I made up a stainless steel internally threaded clamp nut to fit on a stainless threaded bar fixed into the block with Loctite, so I didn’t have to worry about threads in the aluminium getting damaged.
Next step was to make support cheeks/crescents to hold the multiband ring feed
The 3.4 GHz feed is the smallest, so I milled a support ring and fitted support rods with threaded ends to fix to the holes in the outer ring. The threads were M5 so they fitted easily through the M6 threaded hole in the clamping block.
The 13cm horn is a little larger, and had to be made in two pieces to fit over the backshort.
I milled the rings on my ancient Bridgeport mill using a shop-made fixture plate on a rotary table with a sacrificial plate made from acrylic sheet.
Finally, a photo from Tony of the big dish in use on his van at a portable contest site up in the hills
I made one of these kits https://www.g0mrf.com/5W%20linear.htm for a ham in the Czech Republic, and sent it in June, but it has never arrived. I made two other kits at the same time, so I machined up a new case from a bar end of some 7xxx aluminium mystery alloy. Went a bit mad with the slitting saw on those fins, but had a lot of fun making it. It will soon be on it’s way to its new home, not far from Prague.
As I was making the case, I managed to snap an M3 tap in one of the holes. After a lot of failed attempts, I managed to mill it out using a new carbide 3.5 mm end mill, only to snap that off deep in the hole because I forgot to allow for the missing bits of the tap, and the mill grabbed when it hit the tapered tip of the tap. Not willing to admit defeat, I drilled a 2 mm hole from below and knocked the remains of the tap and mill out of the hole. The of course, I had a raggy hole too large to tap, so I reamed it to 4.00 mm and made an oversize stainless steel sleeve, drilled and tapped M3, then used the mill and a mandrel to press the sleeve into the hole. Almost an invisible repair…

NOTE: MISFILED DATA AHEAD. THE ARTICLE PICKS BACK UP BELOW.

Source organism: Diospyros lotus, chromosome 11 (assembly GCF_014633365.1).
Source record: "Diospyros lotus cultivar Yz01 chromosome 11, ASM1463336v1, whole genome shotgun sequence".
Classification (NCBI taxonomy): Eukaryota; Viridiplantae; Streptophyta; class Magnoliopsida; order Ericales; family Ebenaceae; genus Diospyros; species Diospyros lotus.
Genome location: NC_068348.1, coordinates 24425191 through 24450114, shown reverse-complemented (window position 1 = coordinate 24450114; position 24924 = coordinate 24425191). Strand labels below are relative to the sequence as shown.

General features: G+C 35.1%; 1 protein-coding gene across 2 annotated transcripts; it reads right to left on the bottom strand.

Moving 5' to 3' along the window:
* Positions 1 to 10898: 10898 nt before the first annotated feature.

I machined up some 2.2 mm spacers to put the board at the correct level above the case, and drilled and tapped the output transistor mounting hole at an angle so as not to spoil the look of the fins.
I found that the lid was a bit too close to the output filter toroids, so I milled out a pocket to give more clearance.
I was going to counterbore the holes for the lid mounting screws, but they were too close to the edge, so I just milled out the corners.
After finishing the case and fitting the amplifier PCB, I ran some tests to check the gain and linearity of the amp. It starts to sag a bit above 2 watts output, but will go to more than 6 watts when saturated.
|Input dBm ||Output dBm||Gain dB |
The spectrum of the output has some amplitude noise at -76 dBc or so, which I think is coming from the power supply I was using for tests. I tested for harmonics, but the signal generator (HP E4421B) is putting out a second harmonic at -66dBc, so the -41dBc result is probably not that bad. Third and higher harmonics are well suppressed.
At 9 dBm in, the initial current draw is 1.07 amps at 13.8 volts. I have set the bias at 140 mA. Saturation is at around 7 watts, but continuous carrier at that level is probably not advisable.
I ran it for 10 minutes at 5W and the output transistor only got to about 45 C, ands the heatsink reached 42 C, with no proper airflow.
After 20 minutes at 9dBm in, the gain had dropped to 27.0 dB and the current draw increased to 1.24 amps. Output dropped to around 4 watts after 8 minutes or so.
I checked the temperature of the components using my FLIR One infra-red camera, and found some hotspots
The IR and visible images are offset about 8mm, so the really hot parts are one of the resistors near the PA and the PA RF choke. The output 1:4 transformer and the driver transistor are also quite hot.